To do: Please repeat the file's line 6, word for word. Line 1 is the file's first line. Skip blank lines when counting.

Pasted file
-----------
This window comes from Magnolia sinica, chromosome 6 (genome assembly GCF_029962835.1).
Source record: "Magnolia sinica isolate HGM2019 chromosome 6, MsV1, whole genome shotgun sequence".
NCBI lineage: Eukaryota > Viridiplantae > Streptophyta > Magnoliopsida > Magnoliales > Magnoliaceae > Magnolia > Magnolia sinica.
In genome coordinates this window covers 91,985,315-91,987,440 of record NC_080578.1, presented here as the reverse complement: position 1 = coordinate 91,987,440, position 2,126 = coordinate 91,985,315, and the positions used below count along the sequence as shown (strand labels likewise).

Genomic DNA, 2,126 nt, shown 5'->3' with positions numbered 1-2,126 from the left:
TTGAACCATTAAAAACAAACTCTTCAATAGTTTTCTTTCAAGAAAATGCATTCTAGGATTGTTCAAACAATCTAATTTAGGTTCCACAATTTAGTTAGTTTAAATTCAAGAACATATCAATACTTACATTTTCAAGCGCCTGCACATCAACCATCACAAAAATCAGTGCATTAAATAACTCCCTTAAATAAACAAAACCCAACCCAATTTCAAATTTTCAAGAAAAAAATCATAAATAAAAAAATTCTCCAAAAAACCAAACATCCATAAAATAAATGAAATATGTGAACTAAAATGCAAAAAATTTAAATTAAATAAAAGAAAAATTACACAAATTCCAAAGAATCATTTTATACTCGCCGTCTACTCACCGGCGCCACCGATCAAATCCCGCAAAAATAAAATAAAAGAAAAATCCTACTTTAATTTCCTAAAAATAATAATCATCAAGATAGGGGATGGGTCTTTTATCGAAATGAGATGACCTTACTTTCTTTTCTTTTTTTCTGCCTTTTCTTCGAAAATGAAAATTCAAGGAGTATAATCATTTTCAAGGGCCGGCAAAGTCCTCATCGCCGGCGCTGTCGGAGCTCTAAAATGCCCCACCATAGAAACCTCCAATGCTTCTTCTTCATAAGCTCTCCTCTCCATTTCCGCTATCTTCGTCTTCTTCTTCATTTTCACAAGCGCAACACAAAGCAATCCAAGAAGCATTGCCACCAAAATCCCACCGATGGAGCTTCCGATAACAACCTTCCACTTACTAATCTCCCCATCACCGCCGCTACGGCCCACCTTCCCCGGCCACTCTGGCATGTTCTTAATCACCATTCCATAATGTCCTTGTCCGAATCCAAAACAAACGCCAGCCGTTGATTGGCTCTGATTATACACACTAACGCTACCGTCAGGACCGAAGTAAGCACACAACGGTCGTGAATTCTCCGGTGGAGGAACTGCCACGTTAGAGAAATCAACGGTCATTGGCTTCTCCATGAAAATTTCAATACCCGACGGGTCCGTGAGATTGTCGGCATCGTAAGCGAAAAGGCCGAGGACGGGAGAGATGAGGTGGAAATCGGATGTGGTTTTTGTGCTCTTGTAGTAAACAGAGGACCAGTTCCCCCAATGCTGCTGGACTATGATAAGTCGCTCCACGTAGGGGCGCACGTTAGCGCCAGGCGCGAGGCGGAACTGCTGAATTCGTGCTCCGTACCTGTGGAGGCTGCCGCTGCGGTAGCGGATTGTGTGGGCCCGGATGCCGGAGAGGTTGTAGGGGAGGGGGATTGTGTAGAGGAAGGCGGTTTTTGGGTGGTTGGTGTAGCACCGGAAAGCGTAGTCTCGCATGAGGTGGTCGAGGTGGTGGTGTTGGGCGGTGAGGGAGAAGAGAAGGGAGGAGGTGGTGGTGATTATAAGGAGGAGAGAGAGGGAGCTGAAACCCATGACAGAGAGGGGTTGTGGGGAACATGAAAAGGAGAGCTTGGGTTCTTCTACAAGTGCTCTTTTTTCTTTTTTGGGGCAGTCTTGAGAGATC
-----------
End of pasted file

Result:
TTGAACCATTAAAAACAAACTCTTCAATAGTTTTCTTTCAAGAAAATGCATTCTAGGATTGTTCAAACAATCTAATTTAGGTTCCACAATTTAGTTAGTTTAAATTCAAGAACATATCAATACTTACATTTTCAAGCGCCTGCACATCAACCATCACAAAAATCAGTGCATTAAATAACTCCCTTAAATAAACAAAACCCAACCCAATTTCAAATTTTCAAGAAAAAAATCATAAATAAAAAAATTCTCCAAAAAACCAAACATCCATAAAATAAATGAAATATGTGAACTAAAATGCAAAAAATTTAAATTAAATAAAAGAAAAATTACACAAATTCCAAAGAATCATTTTATACTCGCCGTCTACTCACCGGCGCCACCGATCAAATCCCGCAAAAATAAAATAAAAGAAAAATCCTACTTTAATTTCCTAAAAATAATAATCATCAAGATAGGGGATGGGTCTTTTATCGAAATGAGATGACCTTACTTTCTTTTCTTTTTTTCTGCCTTTTCTTCGAAAATGAAAATTCAAGGAGTATAATCATTTTCAAGGGCCGGCAAAGTCCTCATCGCCGGCGCTGTCGGAGCTCTAAAATGCCCCACCATAGAAACCTCCAATGCTTCTTCTTCATAAGCTCTCCTCTCCATTTCCGCTATCTTCGTCTTCTTCTTCATTTTCACAAGCGCAACACAAAGCAATCCAAGAAGCATTGCCACCAAAATCCCACCGATGGAGCTTCCGATAACAACCTTCCACTTACTAATCTCCCCATCACCGCCGCTACGGCCCACCTTCCCCGGCCACTCTGGCATGTTCTTAATCACCATTCCATAATGTCCTTGTCCGAATCCAAAACAAACGCCAGCCGTTGATTGGCTCTGATTATACACACTAACGCTACCGTCAGGACCGAAGTAAGCACACAACGGTCGTGAATTCTCCGGTGGAGGAACTGCCACGTTAGAGAAATCAACGGTCATTGGCTTCTCCATGAAAATTTCAATACCCGACGGGTCCGTGAGATTGTCGGCATCGTAAGCGAAAAGGCCGAGGACGGGAGAGATGAGGTGGAAATCGGATGTGGTTTTTGTGCTCTTGTAGTAAACAGAGGACCAGTTCCCCCAATGCTGCTGGACTATGATAAGTCGCTCCACGTAGGGGCGCACGTTAGCGCCAGGCGCGAGGCGGAACTGCTGAATTCGTGCTCCGTACCTGTGGAGGCTGCCGCTGCGGTAGCGGATTGTGTGGGCCCGGATGCCGGAGAGGTTGTAGGGGAGGGGGATTGTGTAGAGGAAGGCGGTTTTTGGGTGGTTGGTGTAGCACCGGAAAGCGTAGTCTCGCATGAGGTGGTCGAGGTGGTGGTGTTGGGCGGTGAGGGAGAAGAGAAGGGAGGAGGTGGTGGTGATTATAAGGAGGAGAGAGAGGGAGCTGAAACCCATGACAGAGAGGGGTTGTGGGGAACATGAAAAGGAGAGCTTGGGTTCTTCTACAAGTGCTCTTTTTTCTTTTTTGGGGCAGTCTTGAGAGATC